So, to wrap up, I bought (what I consider) to be an extremely cool sticker set of organs in the body from Oriental Trading Company (on a free shipping day, naturally). I knew it might be a lot for preschoolers; I'd toyed with the idea of adding stickers as we talked about each part but quickly abandoned it as preschool kept rolling.Yes, the kids were excited for the stickers. I put up a completed sticker chart for them to copy and then tried to talk them from head-to-toe on how to assemble it. I'd say a third of them ignored me and went right to placing stickers everywhere and anywhere on the torso, a third sort-of-followed along, getting organs in roughly the right spot. The last third were meticulous; it was adorable to watch them carefully, carefully put each sticker in just the right spot.


Probably the most popular body activity we did was this one inspired from this blog's All About Me snack idea: body pizzas. Using a cookie cutter, I punched people shapes out of tortillas to represent skin. Next, I spooned sauce onto each of their "crusts" for them to spread out while we discussed what our blood does. Shredded cheese represented bones followed by pepperoni as muscles. The kids really seemed to enjoying making (and eating!) them.




Wednesday, May 9, 2018

Footboard/Headboard Bench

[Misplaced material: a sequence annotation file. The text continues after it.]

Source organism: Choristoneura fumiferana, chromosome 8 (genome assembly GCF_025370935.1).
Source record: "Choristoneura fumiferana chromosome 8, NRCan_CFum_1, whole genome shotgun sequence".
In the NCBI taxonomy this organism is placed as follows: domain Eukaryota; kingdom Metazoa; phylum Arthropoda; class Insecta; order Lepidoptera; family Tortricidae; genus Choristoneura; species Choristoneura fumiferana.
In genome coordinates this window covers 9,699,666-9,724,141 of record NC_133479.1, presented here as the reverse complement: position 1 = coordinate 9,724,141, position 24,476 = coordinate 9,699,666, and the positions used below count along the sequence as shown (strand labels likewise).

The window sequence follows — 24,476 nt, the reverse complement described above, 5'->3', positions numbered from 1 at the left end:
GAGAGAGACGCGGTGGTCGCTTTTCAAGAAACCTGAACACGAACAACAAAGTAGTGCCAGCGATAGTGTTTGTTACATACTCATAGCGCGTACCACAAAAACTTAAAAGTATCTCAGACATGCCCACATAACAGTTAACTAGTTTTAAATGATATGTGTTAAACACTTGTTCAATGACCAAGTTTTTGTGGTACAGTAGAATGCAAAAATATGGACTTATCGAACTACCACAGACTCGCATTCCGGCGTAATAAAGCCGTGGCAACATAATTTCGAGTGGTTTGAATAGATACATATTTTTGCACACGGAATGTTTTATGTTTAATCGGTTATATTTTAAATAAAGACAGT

It's garage sale time of year again! And that means it's a perfect time to find just the right bed to repurpose into a designer bench. I lucked out last fall when a neighbor put a twin size bed out on the curb with a "free" sign attached. I ran home, grabbed the truck, and nabbed it. (I brought home the entire bed hoping that I would be able to use the slats in the construction, but they were too short, so I had to purchase additional boards at the hardware store.) I have to admit that the headboard/footboard sat on our back porch for several months--the holidays and cold weather slowed me down a bit--but when the spring weather brought warmer days, I finally got to it.

There are a lot of great online sites with step by step instructions for how to benchify your bed, but I used this one from Addicted2Decorating. The directions were clear and easy to follow.

The only thing that I did differently was to use narrower boards for the seat. I chose to do that because I thought it would look better, but I realized the first time I sat on it that I had made a mistake. I had forgotten that narrower would also mean less sturdy, and the boards sagged when anyone sat on them. So I ended up gluing and screwing a brace under the seat for added strength. You can see it between the seat boards and the front apron:


It was a fun and relatively easy project, one that I would love to do again--perhaps with a larger bed. This bench is love-seat size. The problem is. . . . where will I put all these benches?





Friday, April 20, 2018

DIY Tulip Wreath

Apparently I'm into wreaths? I remember each holiday in my childhood, mom would lug a giant rubbermaid box of decorations out of the garage, and we'd bedeck the house. In hindsight, I suspect our decorations were probably a mix of garish-and-cheap next to expensive-and-broken items: White ghosts (stuffed with plastic grocery bags) hanging from the trees out front for Halloween, real pumpkins stabbed with wooden feathers to resemble turkeys at Thanksgiving, or intricate little Christmas nutcrackers with delicate hats, hands, or heads that were super-glued back on after careless children broke them.